Comments about it being the best year yet are delivered with a smile and sense of enjoyment that transcends issues like modern accommodations, driving from place to place and sleep deprivation.

Much of that sleep deprivation was due to the insatiable sessions around town leading to the almost 24/7 nature of the week, enhanced this year by the Oak Hill Kitchen's decision to stay open 24 hours with their healthy food offerings in a non-alcoholic and bucolic indoor woodsy setting. And Luisa Bennion helped caffeinate folks at all hours with her outdoor upmarket cafe stall outside the equally hospitable Furlong's Pub.

But it was the hard-core focus on solid traditional music all week through classes that reached out to 600 students, followed by no less than nine special lectures or master classes on top of that making for some serious learning by folks of all ages, including a husband and wife in their seventies and eighties who traveled all the way from North Carolina (one of 30 states represented on the student roster).

All week long the evening started off with concerts featuring a staff that totaled 75 performers on the Michael J. Quill Irish Festival Grounds in their outdoor pavilion that averaged crowds of 500 per night, while 100 more or so pounded the hardwood floors every night in the Shamrock or the Weldon House to shape up ceili bands drawn from the faculty.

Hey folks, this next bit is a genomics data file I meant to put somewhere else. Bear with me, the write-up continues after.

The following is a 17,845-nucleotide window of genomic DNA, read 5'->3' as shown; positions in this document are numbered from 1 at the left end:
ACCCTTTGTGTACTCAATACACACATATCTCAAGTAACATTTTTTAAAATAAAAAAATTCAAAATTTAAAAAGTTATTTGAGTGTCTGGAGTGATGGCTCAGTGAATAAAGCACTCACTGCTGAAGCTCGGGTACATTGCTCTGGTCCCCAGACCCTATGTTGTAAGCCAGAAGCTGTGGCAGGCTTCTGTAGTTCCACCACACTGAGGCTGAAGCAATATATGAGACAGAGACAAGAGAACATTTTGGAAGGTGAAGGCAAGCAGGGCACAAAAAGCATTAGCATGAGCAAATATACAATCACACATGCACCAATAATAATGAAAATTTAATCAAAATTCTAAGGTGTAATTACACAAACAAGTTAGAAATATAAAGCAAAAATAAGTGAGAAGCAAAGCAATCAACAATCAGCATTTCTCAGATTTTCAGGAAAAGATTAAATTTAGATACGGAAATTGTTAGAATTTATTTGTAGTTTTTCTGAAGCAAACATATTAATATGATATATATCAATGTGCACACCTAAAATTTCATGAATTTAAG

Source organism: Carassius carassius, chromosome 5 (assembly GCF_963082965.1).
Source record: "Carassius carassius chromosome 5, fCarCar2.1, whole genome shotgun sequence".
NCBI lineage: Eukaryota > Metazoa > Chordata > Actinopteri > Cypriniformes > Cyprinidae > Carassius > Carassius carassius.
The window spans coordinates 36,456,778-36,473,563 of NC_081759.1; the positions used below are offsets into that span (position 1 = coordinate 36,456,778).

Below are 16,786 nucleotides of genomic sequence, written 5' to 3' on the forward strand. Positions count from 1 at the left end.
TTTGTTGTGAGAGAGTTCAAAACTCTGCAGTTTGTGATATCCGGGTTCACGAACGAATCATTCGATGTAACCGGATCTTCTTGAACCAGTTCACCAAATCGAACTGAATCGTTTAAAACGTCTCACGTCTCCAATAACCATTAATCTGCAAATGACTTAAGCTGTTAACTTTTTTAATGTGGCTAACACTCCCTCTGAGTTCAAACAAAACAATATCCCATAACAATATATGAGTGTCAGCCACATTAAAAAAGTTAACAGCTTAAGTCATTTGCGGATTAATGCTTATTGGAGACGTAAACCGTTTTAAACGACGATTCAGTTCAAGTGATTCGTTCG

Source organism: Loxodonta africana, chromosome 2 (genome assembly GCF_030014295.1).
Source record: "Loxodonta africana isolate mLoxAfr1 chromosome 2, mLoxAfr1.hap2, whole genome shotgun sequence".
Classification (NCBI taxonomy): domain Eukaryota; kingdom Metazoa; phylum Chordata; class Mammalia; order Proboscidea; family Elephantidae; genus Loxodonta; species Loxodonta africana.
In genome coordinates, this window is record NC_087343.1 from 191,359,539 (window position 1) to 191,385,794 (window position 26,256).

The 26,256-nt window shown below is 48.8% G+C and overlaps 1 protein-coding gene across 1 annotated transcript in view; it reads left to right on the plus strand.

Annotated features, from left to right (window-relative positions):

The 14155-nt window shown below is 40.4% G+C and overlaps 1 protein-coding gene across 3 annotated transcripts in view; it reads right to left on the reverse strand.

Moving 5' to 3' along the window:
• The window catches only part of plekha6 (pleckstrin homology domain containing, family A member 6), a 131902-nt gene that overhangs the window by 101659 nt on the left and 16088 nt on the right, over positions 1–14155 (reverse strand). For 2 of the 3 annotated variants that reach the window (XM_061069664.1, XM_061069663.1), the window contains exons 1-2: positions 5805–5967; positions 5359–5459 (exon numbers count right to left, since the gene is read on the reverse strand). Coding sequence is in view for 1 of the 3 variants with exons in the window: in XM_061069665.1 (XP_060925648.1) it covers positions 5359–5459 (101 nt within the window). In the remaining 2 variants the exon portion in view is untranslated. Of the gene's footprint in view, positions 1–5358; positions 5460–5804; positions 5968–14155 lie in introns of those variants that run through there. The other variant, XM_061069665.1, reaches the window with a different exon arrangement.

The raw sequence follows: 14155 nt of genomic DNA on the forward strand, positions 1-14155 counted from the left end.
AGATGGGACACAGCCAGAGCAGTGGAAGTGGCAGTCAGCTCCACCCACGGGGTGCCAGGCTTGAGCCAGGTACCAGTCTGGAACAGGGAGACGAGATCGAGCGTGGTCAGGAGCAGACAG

These seemed to serve as starters to the main course of more than 40 sessions throughout the week in the regional roadhouse that tested the fortitude but not the familiarity with much of the star-studded cast led by icons like Jackie Daly, Mary Bergin, Matt Cranitch, Kane Sisters, Catherine McEvoy, Chris Droney, Billy McComiskey, Brian Conway and the Mulcahy Family to name just a few. Even Joanie Madden found time to swing up for a day's craic and fit in enough music in a few hours to last some others a week.

It seems odd to say that in its 13th year the Catskills Irish Arts Week found a rhythm and balance that was almost on autopilot, and that is only because it attracts enough people who want to be there to make it a going concern.

With the further advantage of the Quill Center carrying out its cultural mandate as a non-profit which allowed for funding from Culture Ireland, the New York State Music Fund, New York State Council on the Arts, the Irish Institute in New York City and a host of other sponsors, there was no need in trying to attract those who didn't share the love of traditional music there for curiosity or profit sake.